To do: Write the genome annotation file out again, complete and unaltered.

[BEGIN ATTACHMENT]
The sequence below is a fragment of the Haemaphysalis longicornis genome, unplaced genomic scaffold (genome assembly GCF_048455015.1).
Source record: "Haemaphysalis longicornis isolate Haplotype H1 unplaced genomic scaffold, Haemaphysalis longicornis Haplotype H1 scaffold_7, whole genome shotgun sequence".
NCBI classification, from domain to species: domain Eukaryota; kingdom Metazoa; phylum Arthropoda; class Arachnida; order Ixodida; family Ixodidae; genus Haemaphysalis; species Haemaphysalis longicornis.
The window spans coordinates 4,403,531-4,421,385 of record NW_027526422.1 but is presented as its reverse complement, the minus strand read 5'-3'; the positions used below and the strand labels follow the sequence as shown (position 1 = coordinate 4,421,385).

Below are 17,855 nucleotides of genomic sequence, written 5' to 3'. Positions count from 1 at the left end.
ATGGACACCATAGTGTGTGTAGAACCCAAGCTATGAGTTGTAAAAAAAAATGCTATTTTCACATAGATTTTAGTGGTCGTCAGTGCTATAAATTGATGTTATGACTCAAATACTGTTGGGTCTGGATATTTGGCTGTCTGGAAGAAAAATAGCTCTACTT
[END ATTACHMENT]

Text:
The sequence below is a fragment of the Haemaphysalis longicornis genome, unplaced genomic scaffold (genome assembly GCF_048455015.1).
Source record: "Haemaphysalis longicornis isolate Haplotype H1 unplaced genomic scaffold, Haemaphysalis longicornis Haplotype H1 scaffold_7, whole genome shotgun sequence".
NCBI classification, from domain to species: domain Eukaryota; kingdom Metazoa; phylum Arthropoda; class Arachnida; order Ixodida; family Ixodidae; genus Haemaphysalis; species Haemaphysalis longicornis.
The window spans coordinates 4,403,531-4,421,385 of record NW_027526422.1 but is presented as its reverse complement, the minus strand read 5'-3'; the positions used below and the strand labels follow the sequence as shown (position 1 = coordinate 4,421,385).

Below are 17,855 nucleotides of genomic sequence, written 5' to 3'. Positions count from 1 at the left end.
ATGGACACCATAGTGTGTGTAGAACCCAAGCTATGAGTTGTAAAAAAAAATGCTATTTTCACATAGATTTTAGTGGTCGTCAGTGCTATAAATTGATGTTATGACTCAAATACTGTTGGGTCTGGATATTTGGCTGTCTGGAAGAAAAATAGCTCTACTT